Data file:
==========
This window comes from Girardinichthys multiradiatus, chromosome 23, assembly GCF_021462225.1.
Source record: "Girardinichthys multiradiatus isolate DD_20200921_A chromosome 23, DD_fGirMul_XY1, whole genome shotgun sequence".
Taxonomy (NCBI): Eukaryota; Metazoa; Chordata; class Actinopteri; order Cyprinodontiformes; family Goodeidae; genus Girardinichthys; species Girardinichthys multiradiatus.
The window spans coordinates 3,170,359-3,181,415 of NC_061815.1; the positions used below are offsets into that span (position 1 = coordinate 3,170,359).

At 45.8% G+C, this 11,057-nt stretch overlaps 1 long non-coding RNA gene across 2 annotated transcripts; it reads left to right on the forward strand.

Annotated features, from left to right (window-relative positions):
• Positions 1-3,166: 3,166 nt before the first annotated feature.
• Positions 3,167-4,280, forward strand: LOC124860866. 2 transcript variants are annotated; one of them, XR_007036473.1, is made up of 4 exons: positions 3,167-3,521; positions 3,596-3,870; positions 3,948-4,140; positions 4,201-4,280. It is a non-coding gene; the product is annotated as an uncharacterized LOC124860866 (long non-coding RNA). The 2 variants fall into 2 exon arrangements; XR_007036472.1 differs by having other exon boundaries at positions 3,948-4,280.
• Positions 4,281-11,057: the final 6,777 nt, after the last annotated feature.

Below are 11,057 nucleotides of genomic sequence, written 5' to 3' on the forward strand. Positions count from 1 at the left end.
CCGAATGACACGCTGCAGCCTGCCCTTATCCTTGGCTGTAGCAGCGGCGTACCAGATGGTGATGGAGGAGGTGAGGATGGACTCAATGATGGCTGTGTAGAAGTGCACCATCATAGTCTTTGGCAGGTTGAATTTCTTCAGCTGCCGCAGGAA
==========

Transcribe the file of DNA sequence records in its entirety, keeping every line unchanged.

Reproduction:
This window comes from Girardinichthys multiradiatus, chromosome 23, assembly GCF_021462225.1.
Source record: "Girardinichthys multiradiatus isolate DD_20200921_A chromosome 23, DD_fGirMul_XY1, whole genome shotgun sequence".
Taxonomy (NCBI): Eukaryota; Metazoa; Chordata; class Actinopteri; order Cyprinodontiformes; family Goodeidae; genus Girardinichthys; species Girardinichthys multiradiatus.
The window spans coordinates 3,170,359-3,181,415 of NC_061815.1; the positions used below are offsets into that span (position 1 = coordinate 3,170,359).

At 45.8% G+C, this 11,057-nt stretch overlaps 1 long non-coding RNA gene across 2 annotated transcripts; it reads left to right on the forward strand.

Annotated features, from left to right (window-relative positions):
• Positions 1-3,166: 3,166 nt before the first annotated feature.
• Positions 3,167-4,280, forward strand: LOC124860866. 2 transcript variants are annotated; one of them, XR_007036473.1, is made up of 4 exons: positions 3,167-3,521; positions 3,596-3,870; positions 3,948-4,140; positions 4,201-4,280. It is a non-coding gene; the product is annotated as an uncharacterized LOC124860866 (long non-coding RNA). The 2 variants fall into 2 exon arrangements; XR_007036472.1 differs by having other exon boundaries at positions 3,948-4,280.
• Positions 4,281-11,057: the final 6,777 nt, after the last annotated feature.

Below are 11,057 nucleotides of genomic sequence, written 5' to 3' on the forward strand. Positions count from 1 at the left end.
CCGAATGACACGCTGCAGCCTGCCCTTATCCTTGGCTGTAGCAGCGGCGTACCAGATGGTGATGGAGGAGGTGAGGATGGACTCAATGATGGCTGTGTAGAAGTGCACCATCATAGTCTTTGGCAGGTTGAATTTCTTCAGCTGCCGCAGGAA